Technology and Innovation in Japan: Policy and Management for the Twenty-First Century

By Martin Hemmert; Christian Oberländer | Go to book overview

6

ORGANIZATIONAL INNOVATION IN JAPANESE BASIC RESEARCH

From bureaucracy to dynamic network

Ken Kusunoki

Introduction: problems and challenges in Japanese basic research organizations

Recently, sources of competitive advantage of Japan have been shifting from manufacturing to R&D (Porter 1990). Japan is now becoming a leader not only in manufacturing but also in engineering such as product and process development (Okimoto 1986). On the other hand, still lagging behind Western countries, Japanese contributions in the field of basic research are less significant (Sakakibara 1991). One of the most critical problems of Japanese basic research lies in the management styles of basic research organizations in Japan. Most of Japanese basic research organizations, especially universities and national laboratories, can be characterized as bureaucratic organizations which primarily pursue stability as well as continuity of research staffs and activities at the cost of organizational flexibility and fluidity. For example, considering human resource management in Japanese basic research organizations, almost all of them basically apply lifetime employment and uni-dimensional promotion systems based on seniority. Under such bureaucratic management systems, once entering a particular organization, most Japanese researchers stay in the same organizations throughout their careers. Bureaucratic organizations which are now dominant in Japanese basic research have some advantages in the sense that they carry out basic research activities in accumulative, systematic, and continuous ways, in order to learn from and catch up with basic research in Western countries. At the same time, however, bureaucratic organizations obviously pose some serious problems since they limit organizational flexibility and fluidity which are essential to basic research activities.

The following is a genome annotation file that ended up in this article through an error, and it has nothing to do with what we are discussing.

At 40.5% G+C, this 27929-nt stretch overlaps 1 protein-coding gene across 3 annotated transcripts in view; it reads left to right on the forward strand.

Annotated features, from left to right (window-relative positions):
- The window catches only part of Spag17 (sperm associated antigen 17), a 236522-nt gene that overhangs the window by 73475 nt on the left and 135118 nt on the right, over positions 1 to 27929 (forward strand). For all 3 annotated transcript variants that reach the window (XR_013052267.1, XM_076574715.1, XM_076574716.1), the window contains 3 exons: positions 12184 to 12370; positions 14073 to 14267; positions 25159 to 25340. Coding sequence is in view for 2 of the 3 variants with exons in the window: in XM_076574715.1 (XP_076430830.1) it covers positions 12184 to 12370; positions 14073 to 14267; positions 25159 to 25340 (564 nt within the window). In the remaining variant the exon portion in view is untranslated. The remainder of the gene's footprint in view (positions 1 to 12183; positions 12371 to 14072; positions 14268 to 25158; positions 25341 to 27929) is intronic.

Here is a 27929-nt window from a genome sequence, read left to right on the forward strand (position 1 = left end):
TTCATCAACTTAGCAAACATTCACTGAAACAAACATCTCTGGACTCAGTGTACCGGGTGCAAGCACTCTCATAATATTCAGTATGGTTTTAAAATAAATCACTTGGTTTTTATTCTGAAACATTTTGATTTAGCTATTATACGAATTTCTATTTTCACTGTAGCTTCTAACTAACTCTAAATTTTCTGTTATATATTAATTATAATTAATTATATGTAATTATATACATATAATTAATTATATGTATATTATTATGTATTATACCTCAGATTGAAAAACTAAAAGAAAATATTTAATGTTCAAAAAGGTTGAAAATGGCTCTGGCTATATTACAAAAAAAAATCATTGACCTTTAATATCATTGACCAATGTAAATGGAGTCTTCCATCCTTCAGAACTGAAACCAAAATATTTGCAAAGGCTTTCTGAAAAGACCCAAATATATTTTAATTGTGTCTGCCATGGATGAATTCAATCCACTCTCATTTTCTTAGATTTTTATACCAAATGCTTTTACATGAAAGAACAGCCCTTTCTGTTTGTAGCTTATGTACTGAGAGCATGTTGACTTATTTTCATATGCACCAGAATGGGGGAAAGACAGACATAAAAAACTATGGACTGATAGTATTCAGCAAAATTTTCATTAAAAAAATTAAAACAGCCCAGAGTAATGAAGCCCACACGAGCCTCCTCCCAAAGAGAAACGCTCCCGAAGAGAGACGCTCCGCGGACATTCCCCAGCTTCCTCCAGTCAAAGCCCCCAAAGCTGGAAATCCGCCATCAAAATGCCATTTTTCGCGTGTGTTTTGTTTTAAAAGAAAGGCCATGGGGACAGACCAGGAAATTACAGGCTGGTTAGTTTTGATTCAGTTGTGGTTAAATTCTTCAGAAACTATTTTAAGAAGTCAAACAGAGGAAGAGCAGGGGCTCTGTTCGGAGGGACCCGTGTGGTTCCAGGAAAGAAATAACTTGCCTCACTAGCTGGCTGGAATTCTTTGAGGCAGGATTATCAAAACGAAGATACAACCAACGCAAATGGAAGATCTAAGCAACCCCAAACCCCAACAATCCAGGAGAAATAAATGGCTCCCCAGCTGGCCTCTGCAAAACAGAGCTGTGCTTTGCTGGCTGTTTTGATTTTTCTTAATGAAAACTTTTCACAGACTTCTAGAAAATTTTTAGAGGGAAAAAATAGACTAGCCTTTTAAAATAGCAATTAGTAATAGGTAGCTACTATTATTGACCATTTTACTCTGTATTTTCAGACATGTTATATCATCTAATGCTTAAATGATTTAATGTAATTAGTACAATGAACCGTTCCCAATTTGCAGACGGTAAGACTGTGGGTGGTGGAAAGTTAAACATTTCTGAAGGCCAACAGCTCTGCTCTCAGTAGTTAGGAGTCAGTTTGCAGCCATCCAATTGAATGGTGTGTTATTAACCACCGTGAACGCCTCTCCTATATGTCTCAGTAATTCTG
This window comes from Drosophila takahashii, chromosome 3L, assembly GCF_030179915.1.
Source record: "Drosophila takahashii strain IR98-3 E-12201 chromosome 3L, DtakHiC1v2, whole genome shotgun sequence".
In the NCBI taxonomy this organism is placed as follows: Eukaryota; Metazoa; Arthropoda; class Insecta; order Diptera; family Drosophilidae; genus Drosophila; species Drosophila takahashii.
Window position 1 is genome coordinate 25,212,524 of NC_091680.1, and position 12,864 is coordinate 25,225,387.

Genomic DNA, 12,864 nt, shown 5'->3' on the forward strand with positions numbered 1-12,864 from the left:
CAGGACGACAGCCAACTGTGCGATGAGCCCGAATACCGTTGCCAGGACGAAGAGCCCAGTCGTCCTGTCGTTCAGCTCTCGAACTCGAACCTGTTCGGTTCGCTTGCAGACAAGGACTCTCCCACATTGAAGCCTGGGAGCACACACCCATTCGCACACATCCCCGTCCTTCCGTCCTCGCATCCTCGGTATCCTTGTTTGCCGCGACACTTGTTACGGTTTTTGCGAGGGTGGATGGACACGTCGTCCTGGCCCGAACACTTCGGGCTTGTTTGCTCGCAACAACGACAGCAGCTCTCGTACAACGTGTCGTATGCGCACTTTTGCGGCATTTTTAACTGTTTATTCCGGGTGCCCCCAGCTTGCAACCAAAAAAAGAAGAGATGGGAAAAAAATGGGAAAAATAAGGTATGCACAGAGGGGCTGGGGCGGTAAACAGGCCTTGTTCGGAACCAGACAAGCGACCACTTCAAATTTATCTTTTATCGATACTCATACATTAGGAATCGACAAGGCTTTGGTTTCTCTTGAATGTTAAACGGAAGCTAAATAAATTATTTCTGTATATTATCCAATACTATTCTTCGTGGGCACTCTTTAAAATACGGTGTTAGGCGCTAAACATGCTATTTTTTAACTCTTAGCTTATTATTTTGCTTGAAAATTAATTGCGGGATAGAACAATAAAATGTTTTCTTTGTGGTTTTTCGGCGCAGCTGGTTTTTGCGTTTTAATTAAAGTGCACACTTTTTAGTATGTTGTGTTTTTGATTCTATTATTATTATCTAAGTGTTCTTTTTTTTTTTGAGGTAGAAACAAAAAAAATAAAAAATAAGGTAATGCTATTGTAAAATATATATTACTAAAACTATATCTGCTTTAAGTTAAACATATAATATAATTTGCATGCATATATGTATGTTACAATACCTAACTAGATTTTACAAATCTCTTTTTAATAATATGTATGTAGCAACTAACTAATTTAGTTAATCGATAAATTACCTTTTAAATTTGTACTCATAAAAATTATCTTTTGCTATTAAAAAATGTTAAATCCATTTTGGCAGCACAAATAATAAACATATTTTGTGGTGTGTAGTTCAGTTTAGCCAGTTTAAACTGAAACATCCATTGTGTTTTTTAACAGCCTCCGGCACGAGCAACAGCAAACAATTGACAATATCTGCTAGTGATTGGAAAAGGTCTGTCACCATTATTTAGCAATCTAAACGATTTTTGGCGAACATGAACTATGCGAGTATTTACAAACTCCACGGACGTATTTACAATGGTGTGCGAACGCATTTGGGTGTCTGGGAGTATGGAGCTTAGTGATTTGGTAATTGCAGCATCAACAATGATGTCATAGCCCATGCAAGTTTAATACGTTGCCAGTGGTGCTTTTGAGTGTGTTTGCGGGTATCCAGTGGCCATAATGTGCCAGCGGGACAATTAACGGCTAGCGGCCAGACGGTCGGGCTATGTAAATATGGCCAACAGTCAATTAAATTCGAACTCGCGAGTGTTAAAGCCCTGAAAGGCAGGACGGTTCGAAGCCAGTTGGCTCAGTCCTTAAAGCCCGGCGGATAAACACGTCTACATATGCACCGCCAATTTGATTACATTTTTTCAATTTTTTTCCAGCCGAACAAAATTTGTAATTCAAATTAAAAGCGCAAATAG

Considering theoretical aspects of R&D management, much of the existing literature has consistently argued that such a lack of flexibility and

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